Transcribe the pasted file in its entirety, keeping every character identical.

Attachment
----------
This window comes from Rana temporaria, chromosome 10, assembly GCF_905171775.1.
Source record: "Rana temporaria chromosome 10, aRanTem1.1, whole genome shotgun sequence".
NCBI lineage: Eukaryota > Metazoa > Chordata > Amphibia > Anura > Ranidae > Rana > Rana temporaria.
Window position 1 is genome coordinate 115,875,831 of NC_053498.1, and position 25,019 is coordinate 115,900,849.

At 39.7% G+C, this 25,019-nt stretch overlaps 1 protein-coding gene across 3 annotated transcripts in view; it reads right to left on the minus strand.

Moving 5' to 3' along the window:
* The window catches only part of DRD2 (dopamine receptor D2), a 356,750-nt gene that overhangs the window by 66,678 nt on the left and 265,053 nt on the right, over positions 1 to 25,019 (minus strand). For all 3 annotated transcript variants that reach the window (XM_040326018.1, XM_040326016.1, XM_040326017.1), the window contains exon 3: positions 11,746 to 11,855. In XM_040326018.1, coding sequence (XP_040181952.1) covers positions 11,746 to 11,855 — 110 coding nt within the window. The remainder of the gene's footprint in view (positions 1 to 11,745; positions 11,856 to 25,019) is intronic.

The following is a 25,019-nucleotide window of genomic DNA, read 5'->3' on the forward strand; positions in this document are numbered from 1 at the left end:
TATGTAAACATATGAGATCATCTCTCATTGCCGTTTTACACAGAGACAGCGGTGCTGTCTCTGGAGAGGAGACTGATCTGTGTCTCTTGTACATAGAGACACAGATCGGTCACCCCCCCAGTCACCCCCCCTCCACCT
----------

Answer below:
This window comes from Rana temporaria, chromosome 10, assembly GCF_905171775.1.
Source record: "Rana temporaria chromosome 10, aRanTem1.1, whole genome shotgun sequence".
NCBI lineage: Eukaryota > Metazoa > Chordata > Amphibia > Anura > Ranidae > Rana > Rana temporaria.
Window position 1 is genome coordinate 115,875,831 of NC_053498.1, and position 25,019 is coordinate 115,900,849.

At 39.7% G+C, this 25,019-nt stretch overlaps 1 protein-coding gene across 3 annotated transcripts in view; it reads right to left on the minus strand.

Moving 5' to 3' along the window:
* The window catches only part of DRD2 (dopamine receptor D2), a 356,750-nt gene that overhangs the window by 66,678 nt on the left and 265,053 nt on the right, over positions 1 to 25,019 (minus strand). For all 3 annotated transcript variants that reach the window (XM_040326018.1, XM_040326016.1, XM_040326017.1), the window contains exon 3: positions 11,746 to 11,855. In XM_040326018.1, coding sequence (XP_040181952.1) covers positions 11,746 to 11,855 — 110 coding nt within the window. The remainder of the gene's footprint in view (positions 1 to 11,745; positions 11,856 to 25,019) is intronic.

The following is a 25,019-nucleotide window of genomic DNA, read 5'->3' on the forward strand; positions in this document are numbered from 1 at the left end:
TATGTAAACATATGAGATCATCTCTCATTGCCGTTTTACACAGAGACAGCGGTGCTGTCTCTGGAGAGGAGACTGATCTGTGTCTCTTGTACATAGAGACACAGATCGGTCACCCCCCCAGTCACCCCCCCTCCACCT